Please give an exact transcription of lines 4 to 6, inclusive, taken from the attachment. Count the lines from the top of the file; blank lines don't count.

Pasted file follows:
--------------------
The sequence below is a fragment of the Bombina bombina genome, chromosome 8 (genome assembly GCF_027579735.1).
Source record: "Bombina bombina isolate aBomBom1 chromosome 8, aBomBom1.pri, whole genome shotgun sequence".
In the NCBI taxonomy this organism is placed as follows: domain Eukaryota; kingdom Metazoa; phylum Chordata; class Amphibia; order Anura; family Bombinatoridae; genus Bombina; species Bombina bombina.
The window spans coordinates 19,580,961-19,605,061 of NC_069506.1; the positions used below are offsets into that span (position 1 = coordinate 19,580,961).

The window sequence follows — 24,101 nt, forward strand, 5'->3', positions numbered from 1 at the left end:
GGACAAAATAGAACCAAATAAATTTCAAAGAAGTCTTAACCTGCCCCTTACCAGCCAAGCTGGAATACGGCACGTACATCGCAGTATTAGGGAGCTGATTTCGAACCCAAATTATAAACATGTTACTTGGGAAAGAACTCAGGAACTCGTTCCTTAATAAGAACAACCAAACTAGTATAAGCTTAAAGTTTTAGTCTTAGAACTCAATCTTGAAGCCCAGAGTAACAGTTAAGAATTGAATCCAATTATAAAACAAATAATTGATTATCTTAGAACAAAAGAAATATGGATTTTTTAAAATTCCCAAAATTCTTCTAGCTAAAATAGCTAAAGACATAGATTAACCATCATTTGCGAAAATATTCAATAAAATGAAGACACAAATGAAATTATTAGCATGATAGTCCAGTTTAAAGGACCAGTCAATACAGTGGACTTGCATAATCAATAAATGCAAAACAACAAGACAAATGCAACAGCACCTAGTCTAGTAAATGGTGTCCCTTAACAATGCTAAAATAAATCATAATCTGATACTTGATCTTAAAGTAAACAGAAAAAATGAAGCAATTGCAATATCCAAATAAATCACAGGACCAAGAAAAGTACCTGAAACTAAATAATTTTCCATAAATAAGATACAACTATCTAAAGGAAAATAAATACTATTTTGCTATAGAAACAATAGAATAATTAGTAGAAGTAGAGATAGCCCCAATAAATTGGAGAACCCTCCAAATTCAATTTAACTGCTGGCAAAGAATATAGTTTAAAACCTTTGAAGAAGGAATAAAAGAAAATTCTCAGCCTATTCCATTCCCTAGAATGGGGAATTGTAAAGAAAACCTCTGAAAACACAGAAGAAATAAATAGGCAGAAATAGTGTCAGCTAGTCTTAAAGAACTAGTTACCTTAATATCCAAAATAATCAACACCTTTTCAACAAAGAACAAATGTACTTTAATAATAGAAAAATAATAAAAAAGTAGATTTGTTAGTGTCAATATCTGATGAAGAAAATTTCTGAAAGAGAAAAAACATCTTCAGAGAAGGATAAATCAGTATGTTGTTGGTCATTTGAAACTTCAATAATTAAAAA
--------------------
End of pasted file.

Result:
The window spans coordinates 19,580,961-19,605,061 of NC_069506.1; the positions used below are offsets into that span (position 1 = coordinate 19,580,961).

The window sequence follows — 24,101 nt, forward strand, 5'->3', positions numbered from 1 at the left end:
GGACAAAATAGAACCAAATAAATTTCAAAGAAGTCTTAACCTGCCCCTTACCAGCCAAGCTGGAATACGGCACGTACATCGCAGTATTAGGGAGCTGATTTCGAACCCAAATTATAAACATGTTACTTGGGAAAGAACTCAGGAACTCGTTCCTTAATAAGAACAACCAAACTAGTATAAGCTTAAAGTTTTAGTCTTAGAACTCAATCTTGAAGCCCAGAGTAACAGTTAAGAATTGAATCCAATTATAAAACAAATAATTGATTATCTTAGAACAAAAGAAATATGGATTTTTTAAAATTCCCAAAATTCTTCTAGCTAAAATAGCTAAAGACATAGATTAACCATCATTTGCGAAAATATTCAATAAAATGAAGACACAAATGAAATTATTAGCATGATAGTCCAGTTTAAAGGACCAGTCAATACAGTGGACTTGCATAATCAATAAATGCAAAACAACAAGACAAATGCAACAGCACCTAGTCTAGTAAATGGTGTCCCTTAACAATGCTAAAATAAATCATAATCTGATACTTGATCTTAAAGTAAACAGAAAAAATGAAGCAATTGCAATATCCAAATAAATCACAGGACCAAGAAAAGTACCTGAAACTAAATAATTTTCCATAAATAAGATACAACTATCTAAAGGAAAATAAATACTATTTTGCTATAGAAACAATAGAATAATTAGTAGAAGTAGAGATAGCCCCAATAAATTGGAGAACCCTCCAAATTCAATTTAACTGCTGGCAAAGAATATAGTTTAAAACCTTTGAAGAAGGAATAAAAGAAAATTCTCAGCCTATTCCATTCCCTAGAATGGGGAATTGTAAAGAAAACCTCTGAAAACACAGAAGAAATAAATAGGCAGAAATAGTGTCAGCTAGTCTTAAAGAACTAGTTACCTTAATATCCAAAATAATCAACACCTTTTCAACAAAGAACAAATGTACTTTAATAATAGAAAAATAATAAAAAAGTAGATTTGTTAGTGTCAATATCTGATGAAGAAAATTTCTGAAAGAGAAAAAACATCTTCAGAGAAGGATAAATCAGTATGTTGTTGGTCATTTGAAACTTCAATAATTAAAAA